The Disney Plus price hike news just imbued me with the spirit of Succession's Logan Roy, as I'm staring at Disney and thinking "you're not serious people." Yes, while it's not wise to bet against these kinds of decisions (Netflix's password sharing crackdown is now seen as a win), this looks like a bad idea.
First of all, consider the optics. Disney is a part of the Alliance of Motion Picture and Television Producers, the body that's refusing to give up modest concessions to writers and actors in the WGA and SAG-AFTRA strikes. And at the same time, Disney's now putting in a 27% price hike on its own service, as if to say "pay us more to not pay our talent more."
But that's practically beside the point here. This price hike is the big reveal something was very wrong with Disney Plus all along, and it's probably going to push people to cancel.
|Service||Current monthly price||As of October 12, 2023|
|Disney Plus (no ads)||$10.99||$13.99|
|Disney Plus (with ads)||$7.99||$7.99|
|Hulu (no ads)||$14.99||$17.99|
|Hulu (with ads)||$7.99||$7.99|
Disney Plus doubles down on price hikes
As the Walt Disney Company announced yesterday, the advertisement-free versions of Disney Plus and Hulu will both go up by $3 per month, with Disney Plus moving to $13.99 per month and Hulu hitting $17.99. Both prices change on October 12th.
That's a clever move for Disney Plus, as it's six days after the start of Loki season 2 — the most anticipated event of its entire calendar. Yes, some were hyped for the massively-delayed The Mandalorian season 3. I know. I just try and forget that hodge-podge season.
An extra $3 per month is merely annoying — and not laughable — on its own, but the story is bigger than that. Less than a year before this change, last December, Disney Plus hit users with another $3 per month price increase for its ad-free tier.
That means the no-ads Disney Plus has gone up in price by 75% in less than a year. It's the kind of price hikes that make it perfectly clear its original $6.99 per month price was only meant to get us in and hooked before they raised rates.
But what exactly has Disney Plus given us in those last eight months?
The Disney Plus drought problem
Disney Plus' biggest problem, at least from my point of view, is its lack of anything truly great and exclusive so far in 2023. Right now, it's practically sitting on my chopping block, as I wait to see what I think of Star Wars: Ahsoka's first episodes.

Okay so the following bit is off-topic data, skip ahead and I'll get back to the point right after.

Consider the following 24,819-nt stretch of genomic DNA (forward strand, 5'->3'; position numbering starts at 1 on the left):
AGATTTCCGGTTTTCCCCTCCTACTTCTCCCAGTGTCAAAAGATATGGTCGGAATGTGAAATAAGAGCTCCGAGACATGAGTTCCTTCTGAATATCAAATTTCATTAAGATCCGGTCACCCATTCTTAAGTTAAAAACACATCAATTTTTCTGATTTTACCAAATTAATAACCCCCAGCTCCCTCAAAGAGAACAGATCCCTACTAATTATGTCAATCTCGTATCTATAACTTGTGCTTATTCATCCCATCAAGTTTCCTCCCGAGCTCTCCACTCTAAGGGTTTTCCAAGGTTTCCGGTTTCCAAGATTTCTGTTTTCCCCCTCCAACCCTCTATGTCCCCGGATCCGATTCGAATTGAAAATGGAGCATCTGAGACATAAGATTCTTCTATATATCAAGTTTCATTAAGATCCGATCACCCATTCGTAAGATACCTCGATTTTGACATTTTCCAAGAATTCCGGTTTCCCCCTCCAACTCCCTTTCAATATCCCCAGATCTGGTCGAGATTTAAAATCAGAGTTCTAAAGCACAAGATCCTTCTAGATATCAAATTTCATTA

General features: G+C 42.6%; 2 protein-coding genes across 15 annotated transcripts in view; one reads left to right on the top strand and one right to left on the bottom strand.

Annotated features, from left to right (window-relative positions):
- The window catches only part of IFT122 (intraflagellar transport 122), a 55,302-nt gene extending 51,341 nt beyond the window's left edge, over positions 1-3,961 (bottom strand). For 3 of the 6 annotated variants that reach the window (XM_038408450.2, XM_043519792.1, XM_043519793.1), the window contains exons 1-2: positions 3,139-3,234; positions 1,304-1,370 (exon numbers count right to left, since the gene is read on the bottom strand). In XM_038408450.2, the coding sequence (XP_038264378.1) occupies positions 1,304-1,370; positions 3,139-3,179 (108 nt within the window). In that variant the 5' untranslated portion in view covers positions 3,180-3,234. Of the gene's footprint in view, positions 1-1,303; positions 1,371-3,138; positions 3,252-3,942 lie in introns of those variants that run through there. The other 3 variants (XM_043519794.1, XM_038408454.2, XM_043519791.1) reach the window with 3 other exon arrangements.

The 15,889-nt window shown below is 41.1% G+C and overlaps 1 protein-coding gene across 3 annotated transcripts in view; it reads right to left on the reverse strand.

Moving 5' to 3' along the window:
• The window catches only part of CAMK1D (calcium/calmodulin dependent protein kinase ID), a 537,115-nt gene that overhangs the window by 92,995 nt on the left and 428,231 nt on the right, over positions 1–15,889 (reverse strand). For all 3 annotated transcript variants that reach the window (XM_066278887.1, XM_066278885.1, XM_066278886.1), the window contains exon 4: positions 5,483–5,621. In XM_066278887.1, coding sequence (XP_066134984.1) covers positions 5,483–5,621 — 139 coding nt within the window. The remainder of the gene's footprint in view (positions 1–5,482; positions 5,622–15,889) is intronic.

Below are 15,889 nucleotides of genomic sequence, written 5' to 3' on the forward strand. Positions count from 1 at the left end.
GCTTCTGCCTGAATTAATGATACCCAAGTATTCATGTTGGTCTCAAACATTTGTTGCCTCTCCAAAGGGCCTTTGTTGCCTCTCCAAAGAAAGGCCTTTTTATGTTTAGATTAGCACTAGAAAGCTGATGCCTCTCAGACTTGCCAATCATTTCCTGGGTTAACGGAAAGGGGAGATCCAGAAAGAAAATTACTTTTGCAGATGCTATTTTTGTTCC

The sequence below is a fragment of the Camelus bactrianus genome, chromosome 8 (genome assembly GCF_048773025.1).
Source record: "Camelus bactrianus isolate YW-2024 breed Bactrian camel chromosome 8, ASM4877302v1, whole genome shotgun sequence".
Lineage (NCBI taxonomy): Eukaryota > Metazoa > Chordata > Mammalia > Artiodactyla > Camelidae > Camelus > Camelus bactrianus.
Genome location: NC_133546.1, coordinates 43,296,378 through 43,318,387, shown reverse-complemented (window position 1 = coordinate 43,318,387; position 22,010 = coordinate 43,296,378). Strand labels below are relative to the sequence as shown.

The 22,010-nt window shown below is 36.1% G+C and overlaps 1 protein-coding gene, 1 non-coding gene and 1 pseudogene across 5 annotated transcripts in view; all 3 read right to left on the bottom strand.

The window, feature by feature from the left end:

As mentioned above, Mando's third season was terribly uneven, to the point where I'd call the once-great Star Wars series "mid." I'm not exactly optimistic about Ashoka, either, as it seems built for the sect of the Star Wars fandom that knows and loves its animated shows Clone Wars and Rebels.
Marvel's Secret Invasion, the other big-name release? Also a dud. I've heard some people try and fight for it, but the overall consensus is that it's a miss. A bit too much of its story was told in conversations about the past, and not enough tension in the present. Marvel's Andor it certainly was not.
Aside from that? Disney Plus delivered smaller titles that were no less worthy of viewing, such as The Proud Family: Louder And Prouder's second season and The Muppets Mayhem. No knocks to those fans — I'm just trying to make sure I cover the original exclusives on Disney Plus.
Because the other stuff that was "new" on Disney Plus has ranged from some good movies from theaters (Black Panther: Wakanda Forever and Guardians of the Galaxy, Vol. 3) to the other movies from theaters (Avatar: The Way of Water, Ant-Man and the Wasp: Quantumania).
So, maybe Disney Plus execs would say I'm under-valuing the not-new content, such as its massive library. I'd argue, though, that streaming is more of a "what have you done for me lately?" industry — especially when Disney's removing titles like Willow. And Disney Plus hasn't hit a home run in a while.
That's no moon, it's Disney's version of Netflix
This news, though, comes in the shadow of a story you may have missed: there's going to be a new app (to be named later) that combines Disney Plus and Hulu, coming before 2024. Clearly, this play is meant to position the latest challenger to Netflix's army.
While CEO Bob Iger says Disney Plus and Hulu will continue as separate services, bundling (in all forms) is back as everyone looks to build the proper value proposition. Look at Showtime becoming just a part of Paramount Plus, and Warner Bros. Discovery bottling Discovery Plus' most popular content alongside HBO Max in the still-too-simply-named Max.
On top of that, Disney Plus will be copying Netflix on the password-sharing crackdown front, as reported by The Wrap. Combined with the 75% price hike in less than 1 year, this all suggests that Disney Plus (much like its competitors) is conceding that its original strategy was wrong.
Yes, businesses evolve and climates change, but customers may feel compelled to cancel and come back later. This practices, 'churn' as it's called in the biz, is what companies want to avoid, but it's customers' only weapon when it's time to fight back. It's not like we want to skip Loki season 2, but do you need to be watching it week to week?
Outlook: Seriously, think about canceling Disney Plus
The bait-and-switch of a $7.99 per month service costing $13.99 per month in less than 12 months feels exceptionally flawed. Yes, we could just use the ad-supported Disney Plus, which is staying at $7.99 per month (its introductory price from last December). But Pixar movies aren't meant to have ad-breaks.
How was a second price hike in such a short window ever considered "the way?" Maybe some parents and kid-ults who rewatch the back catalogue are locked in on Disney Plus, but this feels like a great time for the rest of us to hit cancel.